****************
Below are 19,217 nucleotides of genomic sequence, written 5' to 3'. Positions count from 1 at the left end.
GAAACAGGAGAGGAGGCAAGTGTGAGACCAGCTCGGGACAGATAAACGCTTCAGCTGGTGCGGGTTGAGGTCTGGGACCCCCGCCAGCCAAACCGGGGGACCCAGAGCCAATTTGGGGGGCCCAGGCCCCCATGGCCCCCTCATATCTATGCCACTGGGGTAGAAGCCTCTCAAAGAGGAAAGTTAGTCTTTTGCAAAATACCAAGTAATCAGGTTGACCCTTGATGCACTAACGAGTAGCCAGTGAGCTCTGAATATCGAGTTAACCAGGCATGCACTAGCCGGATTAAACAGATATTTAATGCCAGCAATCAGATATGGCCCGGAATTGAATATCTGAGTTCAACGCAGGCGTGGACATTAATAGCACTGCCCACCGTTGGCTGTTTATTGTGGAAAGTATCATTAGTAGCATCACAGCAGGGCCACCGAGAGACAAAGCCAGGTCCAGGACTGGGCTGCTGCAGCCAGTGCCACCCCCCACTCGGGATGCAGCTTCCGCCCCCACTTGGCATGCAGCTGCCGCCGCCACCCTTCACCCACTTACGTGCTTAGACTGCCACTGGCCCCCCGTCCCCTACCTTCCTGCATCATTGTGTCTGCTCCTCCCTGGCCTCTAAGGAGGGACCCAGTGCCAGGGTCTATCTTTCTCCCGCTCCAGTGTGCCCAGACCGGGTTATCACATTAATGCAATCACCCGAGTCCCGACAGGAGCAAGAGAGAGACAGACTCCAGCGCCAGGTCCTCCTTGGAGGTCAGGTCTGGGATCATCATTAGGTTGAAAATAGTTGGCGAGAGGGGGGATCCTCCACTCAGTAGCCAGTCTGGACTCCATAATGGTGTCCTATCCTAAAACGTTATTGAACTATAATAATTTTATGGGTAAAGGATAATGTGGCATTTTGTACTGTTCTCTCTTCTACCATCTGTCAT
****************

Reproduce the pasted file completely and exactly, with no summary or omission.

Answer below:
Below are 19,217 nucleotides of genomic sequence, written 5' to 3'. Positions count from 1 at the left end.
GAAACAGGAGAGGAGGCAAGTGTGAGACCAGCTCGGGACAGATAAACGCTTCAGCTGGTGCGGGTTGAGGTCTGGGACCCCCGCCAGCCAAACCGGGGGACCCAGAGCCAATTTGGGGGGCCCAGGCCCCCATGGCCCCCTCATATCTATGCCACTGGGGTAGAAGCCTCTCAAAGAGGAAAGTTAGTCTTTTGCAAAATACCAAGTAATCAGGTTGACCCTTGATGCACTAACGAGTAGCCAGTGAGCTCTGAATATCGAGTTAACCAGGCATGCACTAGCCGGATTAAACAGATATTTAATGCCAGCAATCAGATATGGCCCGGAATTGAATATCTGAGTTCAACGCAGGCGTGGACATTAATAGCACTGCCCACCGTTGGCTGTTTATTGTGGAAAGTATCATTAGTAGCATCACAGCAGGGCCACCGAGAGACAAAGCCAGGTCCAGGACTGGGCTGCTGCAGCCAGTGCCACCCCCCACTCGGGATGCAGCTTCCGCCCCCACTTGGCATGCAGCTGCCGCCGCCACCCTTCACCCACTTACGTGCTTAGACTGCCACTGGCCCCCCGTCCCCTACCTTCCTGCATCATTGTGTCTGCTCCTCCCTGGCCTCTAAGGAGGGACCCAGTGCCAGGGTCTATCTTTCTCCCGCTCCAGTGTGCCCAGACCGGGTTATCACATTAATGCAATCACCCGAGTCCCGACAGGAGCAAGAGAGAGACAGACTCCAGCGCCAGGTCCTCCTTGGAGGTCAGGTCTGGGATCATCATTAGGTTGAAAATAGTTGGCGAGAGGGGGGATCCTCCACTCAGTAGCCAGTCTGGACTCCATAATGGTGTCCTATCCTAAAACGTTATTGAACTATAATAATTTTATGGGTAAAGGATAATGTGGCATTTTGTACTGTTCTCTCTTCTACCATCTGTCAT